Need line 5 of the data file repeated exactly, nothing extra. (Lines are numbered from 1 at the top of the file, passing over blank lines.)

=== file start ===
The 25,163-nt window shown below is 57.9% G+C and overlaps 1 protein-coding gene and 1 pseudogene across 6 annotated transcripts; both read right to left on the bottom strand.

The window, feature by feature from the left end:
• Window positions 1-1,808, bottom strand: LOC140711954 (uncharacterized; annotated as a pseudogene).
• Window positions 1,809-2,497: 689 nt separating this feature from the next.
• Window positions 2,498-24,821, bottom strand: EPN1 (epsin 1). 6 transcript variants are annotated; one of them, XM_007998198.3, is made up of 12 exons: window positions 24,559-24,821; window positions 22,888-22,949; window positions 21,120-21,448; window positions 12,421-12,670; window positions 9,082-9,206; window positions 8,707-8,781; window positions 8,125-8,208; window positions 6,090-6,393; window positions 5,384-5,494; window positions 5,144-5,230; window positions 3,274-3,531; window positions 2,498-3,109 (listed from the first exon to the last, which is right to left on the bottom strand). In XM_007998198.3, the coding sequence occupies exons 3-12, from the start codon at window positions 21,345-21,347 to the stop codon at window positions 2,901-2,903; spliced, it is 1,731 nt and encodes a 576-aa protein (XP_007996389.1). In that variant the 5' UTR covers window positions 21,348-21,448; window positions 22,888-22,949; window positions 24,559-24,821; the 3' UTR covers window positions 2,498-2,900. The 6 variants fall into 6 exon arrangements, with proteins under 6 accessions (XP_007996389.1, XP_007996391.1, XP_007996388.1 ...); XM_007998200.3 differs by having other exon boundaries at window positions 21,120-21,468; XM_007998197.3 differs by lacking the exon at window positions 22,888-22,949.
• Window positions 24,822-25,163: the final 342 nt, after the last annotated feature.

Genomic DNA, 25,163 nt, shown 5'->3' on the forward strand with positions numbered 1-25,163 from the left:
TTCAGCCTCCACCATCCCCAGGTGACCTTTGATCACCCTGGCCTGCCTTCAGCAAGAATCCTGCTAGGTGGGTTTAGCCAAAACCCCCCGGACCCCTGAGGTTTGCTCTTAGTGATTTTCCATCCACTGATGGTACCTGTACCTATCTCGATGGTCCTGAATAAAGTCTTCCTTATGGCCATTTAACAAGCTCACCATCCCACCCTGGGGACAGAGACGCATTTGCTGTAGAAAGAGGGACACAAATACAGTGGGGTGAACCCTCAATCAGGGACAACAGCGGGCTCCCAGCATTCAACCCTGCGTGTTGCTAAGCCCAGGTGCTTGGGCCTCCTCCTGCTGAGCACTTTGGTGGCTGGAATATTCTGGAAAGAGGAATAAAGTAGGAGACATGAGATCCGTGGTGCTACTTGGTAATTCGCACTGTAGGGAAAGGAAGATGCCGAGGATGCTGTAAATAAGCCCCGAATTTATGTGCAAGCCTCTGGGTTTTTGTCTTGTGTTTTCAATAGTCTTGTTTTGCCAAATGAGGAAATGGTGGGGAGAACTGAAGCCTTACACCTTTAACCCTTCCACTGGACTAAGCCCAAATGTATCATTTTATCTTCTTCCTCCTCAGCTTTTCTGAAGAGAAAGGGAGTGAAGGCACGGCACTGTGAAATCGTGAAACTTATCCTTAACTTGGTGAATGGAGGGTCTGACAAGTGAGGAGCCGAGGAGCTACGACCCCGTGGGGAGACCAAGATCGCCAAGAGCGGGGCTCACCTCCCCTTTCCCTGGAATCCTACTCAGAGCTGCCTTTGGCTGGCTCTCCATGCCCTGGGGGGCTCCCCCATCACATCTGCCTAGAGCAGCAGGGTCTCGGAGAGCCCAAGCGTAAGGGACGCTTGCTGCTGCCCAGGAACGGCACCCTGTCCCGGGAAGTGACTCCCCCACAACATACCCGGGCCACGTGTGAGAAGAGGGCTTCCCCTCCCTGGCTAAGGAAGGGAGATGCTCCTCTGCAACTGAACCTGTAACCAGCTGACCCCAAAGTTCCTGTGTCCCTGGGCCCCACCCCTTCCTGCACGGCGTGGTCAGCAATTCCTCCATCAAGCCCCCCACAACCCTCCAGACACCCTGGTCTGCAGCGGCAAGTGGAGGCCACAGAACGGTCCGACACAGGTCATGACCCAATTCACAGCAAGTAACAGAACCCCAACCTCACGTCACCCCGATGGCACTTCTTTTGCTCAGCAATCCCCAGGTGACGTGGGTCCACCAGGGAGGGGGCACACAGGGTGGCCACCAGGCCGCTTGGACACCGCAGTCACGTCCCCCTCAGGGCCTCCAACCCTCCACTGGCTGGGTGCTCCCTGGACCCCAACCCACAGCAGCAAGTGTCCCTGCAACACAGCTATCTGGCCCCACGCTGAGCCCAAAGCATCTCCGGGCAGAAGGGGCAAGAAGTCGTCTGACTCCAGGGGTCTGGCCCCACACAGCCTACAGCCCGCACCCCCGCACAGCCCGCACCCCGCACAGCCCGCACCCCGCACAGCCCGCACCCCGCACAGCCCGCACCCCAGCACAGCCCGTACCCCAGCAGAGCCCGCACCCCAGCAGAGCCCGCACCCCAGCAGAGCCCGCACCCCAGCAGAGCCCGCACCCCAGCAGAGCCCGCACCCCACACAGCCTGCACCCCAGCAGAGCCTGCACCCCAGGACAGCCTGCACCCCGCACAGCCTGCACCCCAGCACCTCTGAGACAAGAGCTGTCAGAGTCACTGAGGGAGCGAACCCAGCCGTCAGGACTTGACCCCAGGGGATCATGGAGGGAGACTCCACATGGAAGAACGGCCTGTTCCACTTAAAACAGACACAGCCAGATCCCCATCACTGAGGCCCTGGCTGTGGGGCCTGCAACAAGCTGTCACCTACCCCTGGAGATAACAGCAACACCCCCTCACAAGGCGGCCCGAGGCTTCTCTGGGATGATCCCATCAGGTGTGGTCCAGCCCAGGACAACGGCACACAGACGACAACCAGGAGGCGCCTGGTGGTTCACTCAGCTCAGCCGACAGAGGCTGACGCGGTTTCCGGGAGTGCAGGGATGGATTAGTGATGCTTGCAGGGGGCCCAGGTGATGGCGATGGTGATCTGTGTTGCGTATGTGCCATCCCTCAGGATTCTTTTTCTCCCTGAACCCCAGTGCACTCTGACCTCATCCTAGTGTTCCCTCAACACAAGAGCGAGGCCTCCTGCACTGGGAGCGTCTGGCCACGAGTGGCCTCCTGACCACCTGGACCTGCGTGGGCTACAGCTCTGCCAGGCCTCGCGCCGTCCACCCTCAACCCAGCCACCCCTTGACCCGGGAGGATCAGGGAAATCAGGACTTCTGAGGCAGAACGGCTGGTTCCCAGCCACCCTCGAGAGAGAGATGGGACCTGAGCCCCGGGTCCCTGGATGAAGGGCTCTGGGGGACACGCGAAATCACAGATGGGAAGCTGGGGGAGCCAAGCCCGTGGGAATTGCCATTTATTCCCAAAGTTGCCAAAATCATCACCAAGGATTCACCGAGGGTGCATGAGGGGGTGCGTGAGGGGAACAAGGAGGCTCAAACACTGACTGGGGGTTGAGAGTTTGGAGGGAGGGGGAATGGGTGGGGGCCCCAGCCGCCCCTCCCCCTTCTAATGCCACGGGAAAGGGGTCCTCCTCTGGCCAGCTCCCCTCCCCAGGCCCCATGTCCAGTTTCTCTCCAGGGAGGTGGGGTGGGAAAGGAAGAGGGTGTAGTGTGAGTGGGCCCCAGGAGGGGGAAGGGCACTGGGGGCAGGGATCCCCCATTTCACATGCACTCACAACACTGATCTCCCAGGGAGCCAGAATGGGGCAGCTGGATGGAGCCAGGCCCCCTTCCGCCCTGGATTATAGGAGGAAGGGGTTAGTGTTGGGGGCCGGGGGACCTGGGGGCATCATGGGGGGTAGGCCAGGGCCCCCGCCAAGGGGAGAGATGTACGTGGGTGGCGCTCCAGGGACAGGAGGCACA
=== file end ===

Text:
• Window positions 2,498-24,821, bottom strand: EPN1 (epsin 1). 6 transcript variants are annotated; one of them, XM_007998198.3, is made up of 12 exons: window positions 24,559-24,821; window positions 22,888-22,949; window positions 21,120-21,448; window positions 12,421-12,670; window positions 9,082-9,206; window positions 8,707-8,781; window positions 8,125-8,208; window positions 6,090-6,393; window positions 5,384-5,494; window positions 5,144-5,230; window positions 3,274-3,531; window positions 2,498-3,109 (listed from the first exon to the last, which is right to left on the bottom strand). In XM_007998198.3, the coding sequence occupies exons 3-12, from the start codon at window positions 21,345-21,347 to the stop codon at window positions 2,901-2,903; spliced, it is 1,731 nt and encodes a 576-aa protein (XP_007996389.1). In that variant the 5' UTR covers window positions 21,348-21,448; window positions 22,888-22,949; window positions 24,559-24,821; the 3' UTR covers window positions 2,498-2,900. The 6 variants fall into 6 exon arrangements, with proteins under 6 accessions (XP_007996389.1, XP_007996391.1, XP_007996388.1 ...); XM_007998200.3 differs by having other exon boundaries at window positions 21,120-21,468; XM_007998197.3 differs by lacking the exon at window positions 22,888-22,949.